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Pick a venue.

When it comes to planning an engagement party, one of the most important decisions is where to host it. Restaurants and homes are always great options, but there's no reason you have to limit yourself to those two locations. Almost any spot—from an art gallery to a beach—is fair game. Most importantly, the venue should speak to the formality of the party you want to throw. Leaning toward something more relaxed? "Instead of having a formal dinner, have a picnic or BBQ in the backyard," says Smith. "If you want a semi-formal or formal celebration, why not celebrate with a nice brunch in a private room at a restaurant or on the beach? You can also have a cocktail party, book a yacht, or a beautiful ballroom and deck it out." As you decide on the venue and formality, keep in mind: You never want to upstage the actual wedding day, so try to create a different mood for the engagement party.

Finalize the guest list.

If you're wondering who to invite, just know that there are no rules, except this important etiquette tip: Any guest invited to the engagement party should also be invited to the wedding. That means you should think about the size of the wedding and who's definitely invited before you create the engagement party guest list. You wouldn't want to have a 100-person engagement party if the wedding is going to be much smaller and more exclusive. If the wedding guest list isn't solidified yet, it's best to keep the engagement party on the smaller side with closest friends and family. And if you're hosting the engagement party on behalf of the couple, be sure to run the final list past them first before sending invitations.

The guest list will also depend on the amount of space at the venue and your budget. For example, if your parents are planning the bash and covering the cost, it's appropriate to let them weigh in on the guest list (and invite a few friends of theirs). If you already have a space picked out for the party, such as a local restaurant, a friend's house or your backyard, space limitations may help you cull your list. Finally, consider who lives in town or within driving distance of the venue.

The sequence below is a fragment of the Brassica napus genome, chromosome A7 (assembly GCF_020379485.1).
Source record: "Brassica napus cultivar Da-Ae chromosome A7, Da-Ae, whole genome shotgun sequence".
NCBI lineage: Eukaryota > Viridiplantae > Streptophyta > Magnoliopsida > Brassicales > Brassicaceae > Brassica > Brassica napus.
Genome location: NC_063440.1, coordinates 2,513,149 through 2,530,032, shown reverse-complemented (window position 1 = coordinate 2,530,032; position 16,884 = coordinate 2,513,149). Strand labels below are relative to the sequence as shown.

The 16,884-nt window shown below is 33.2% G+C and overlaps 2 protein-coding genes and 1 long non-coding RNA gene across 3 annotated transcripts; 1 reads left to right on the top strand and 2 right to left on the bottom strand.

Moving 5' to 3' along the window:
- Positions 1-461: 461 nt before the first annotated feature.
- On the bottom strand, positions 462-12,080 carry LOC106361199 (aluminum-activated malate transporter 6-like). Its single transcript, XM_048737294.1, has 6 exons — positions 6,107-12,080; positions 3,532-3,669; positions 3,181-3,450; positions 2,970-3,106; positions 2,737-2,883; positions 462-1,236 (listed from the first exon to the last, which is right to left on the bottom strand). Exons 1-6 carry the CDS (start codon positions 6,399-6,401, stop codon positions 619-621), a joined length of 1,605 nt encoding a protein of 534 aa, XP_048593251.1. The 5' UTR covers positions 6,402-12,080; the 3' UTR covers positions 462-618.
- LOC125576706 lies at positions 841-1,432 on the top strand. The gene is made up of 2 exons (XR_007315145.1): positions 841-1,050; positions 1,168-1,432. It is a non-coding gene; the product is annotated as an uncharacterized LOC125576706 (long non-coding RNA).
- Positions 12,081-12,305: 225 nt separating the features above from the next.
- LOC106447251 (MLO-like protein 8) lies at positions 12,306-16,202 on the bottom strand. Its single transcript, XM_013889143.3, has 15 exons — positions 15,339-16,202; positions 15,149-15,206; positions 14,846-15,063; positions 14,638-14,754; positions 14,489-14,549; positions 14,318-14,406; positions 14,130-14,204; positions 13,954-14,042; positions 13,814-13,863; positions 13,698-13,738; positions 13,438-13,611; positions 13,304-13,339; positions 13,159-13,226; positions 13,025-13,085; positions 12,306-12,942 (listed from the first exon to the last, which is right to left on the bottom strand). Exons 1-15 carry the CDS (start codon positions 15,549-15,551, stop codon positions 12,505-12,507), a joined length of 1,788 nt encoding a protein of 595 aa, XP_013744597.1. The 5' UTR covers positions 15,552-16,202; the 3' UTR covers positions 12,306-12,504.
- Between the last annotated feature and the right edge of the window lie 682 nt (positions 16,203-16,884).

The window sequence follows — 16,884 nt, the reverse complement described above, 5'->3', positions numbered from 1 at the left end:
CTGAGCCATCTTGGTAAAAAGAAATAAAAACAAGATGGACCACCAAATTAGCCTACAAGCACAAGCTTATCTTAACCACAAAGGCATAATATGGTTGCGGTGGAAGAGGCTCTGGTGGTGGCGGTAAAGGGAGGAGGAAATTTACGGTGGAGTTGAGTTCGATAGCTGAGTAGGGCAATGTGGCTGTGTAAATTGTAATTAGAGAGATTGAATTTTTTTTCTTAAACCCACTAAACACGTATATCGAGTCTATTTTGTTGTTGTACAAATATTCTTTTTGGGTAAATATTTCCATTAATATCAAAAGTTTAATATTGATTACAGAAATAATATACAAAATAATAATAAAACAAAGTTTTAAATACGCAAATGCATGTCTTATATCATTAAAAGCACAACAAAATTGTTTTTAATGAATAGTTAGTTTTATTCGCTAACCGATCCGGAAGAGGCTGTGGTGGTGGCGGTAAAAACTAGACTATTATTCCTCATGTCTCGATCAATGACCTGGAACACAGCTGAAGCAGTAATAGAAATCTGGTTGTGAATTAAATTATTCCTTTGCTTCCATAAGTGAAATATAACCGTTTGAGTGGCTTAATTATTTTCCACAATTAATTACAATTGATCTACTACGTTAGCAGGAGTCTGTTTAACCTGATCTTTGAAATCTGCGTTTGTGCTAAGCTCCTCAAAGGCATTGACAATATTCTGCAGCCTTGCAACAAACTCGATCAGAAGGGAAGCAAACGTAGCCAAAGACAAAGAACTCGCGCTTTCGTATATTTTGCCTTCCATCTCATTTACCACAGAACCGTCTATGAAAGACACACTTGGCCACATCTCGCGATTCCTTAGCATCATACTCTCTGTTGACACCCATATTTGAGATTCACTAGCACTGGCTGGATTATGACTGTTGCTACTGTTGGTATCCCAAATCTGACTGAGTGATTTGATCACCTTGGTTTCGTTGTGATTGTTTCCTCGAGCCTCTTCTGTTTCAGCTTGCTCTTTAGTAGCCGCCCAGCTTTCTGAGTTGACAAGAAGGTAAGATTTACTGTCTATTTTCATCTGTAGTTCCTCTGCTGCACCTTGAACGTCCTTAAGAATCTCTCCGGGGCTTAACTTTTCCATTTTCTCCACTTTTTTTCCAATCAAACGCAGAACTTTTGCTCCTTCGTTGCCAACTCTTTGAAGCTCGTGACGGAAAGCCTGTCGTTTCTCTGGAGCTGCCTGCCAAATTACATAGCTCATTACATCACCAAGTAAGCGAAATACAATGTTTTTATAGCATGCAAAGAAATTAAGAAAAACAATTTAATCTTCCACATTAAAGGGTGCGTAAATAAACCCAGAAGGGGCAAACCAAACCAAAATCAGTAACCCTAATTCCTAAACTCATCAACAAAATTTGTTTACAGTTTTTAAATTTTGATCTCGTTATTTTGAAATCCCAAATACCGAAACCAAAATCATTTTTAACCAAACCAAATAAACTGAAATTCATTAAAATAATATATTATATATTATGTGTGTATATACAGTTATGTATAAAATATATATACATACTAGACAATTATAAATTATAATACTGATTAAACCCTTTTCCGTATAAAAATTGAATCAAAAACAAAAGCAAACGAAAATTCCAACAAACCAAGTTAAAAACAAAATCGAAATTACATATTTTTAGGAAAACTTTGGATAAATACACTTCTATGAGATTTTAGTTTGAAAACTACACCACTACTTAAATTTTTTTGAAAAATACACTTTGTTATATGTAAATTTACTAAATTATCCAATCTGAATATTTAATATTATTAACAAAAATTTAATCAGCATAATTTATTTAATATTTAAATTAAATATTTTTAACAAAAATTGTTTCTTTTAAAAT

Send the party invitations.

For the best RSVP rate, let your guests know the date of the party as soon as possible. Just like with the venue, your invites should match the formality of the event. Casual digital invitations are totally appropriate for a summertime backyard engagement party, but for a sit-down dinner at a chic restaurant, you should consider a more traditional paper invite design. And don't worry if the wedding color palette hasn't been finalized yet—the engagement party invites don't need to match the rest of the wedding stationery.

Send out the invites at least a month in advance (six weeks ahead if a lot of guests will need to travel from out of town). There's no need for an engagement party save-the-date, but once you've pinned down the day, it's a good idea to let guests know by word of mouth before distributing the formal invites. Your stationery can also double as engagement announcement cards.

Choose the food and drink options.

As the saying goes, a party without cake is just a meeting—so the menu is another important detail to keep in mind when you're thinking about how to plan an engagement party. You don't need to serve a multi-course seated meal with an open bar (unless you want to), but there should definitely be small bites and something to sip on at your party. Passed hors d'oeuvres, a grazing table or self-serve stations work just fine, along with a basic selection of wine, bubbly and non-alcoholic drinks. Conclude with a small engagement cake, cupcakes, cookies or other sweet treats. If you're not serving a full course, we recommend making it clear with the wording on the invitations so your guests know what to expect. For example: 'Join us in celebrating Alex and John's engagement with desserts and champagne.' Add some personalization to the menu by featuring cuisine from a memorable date or vacation, such as margs and chips inspired by your go-to neighborhood spot.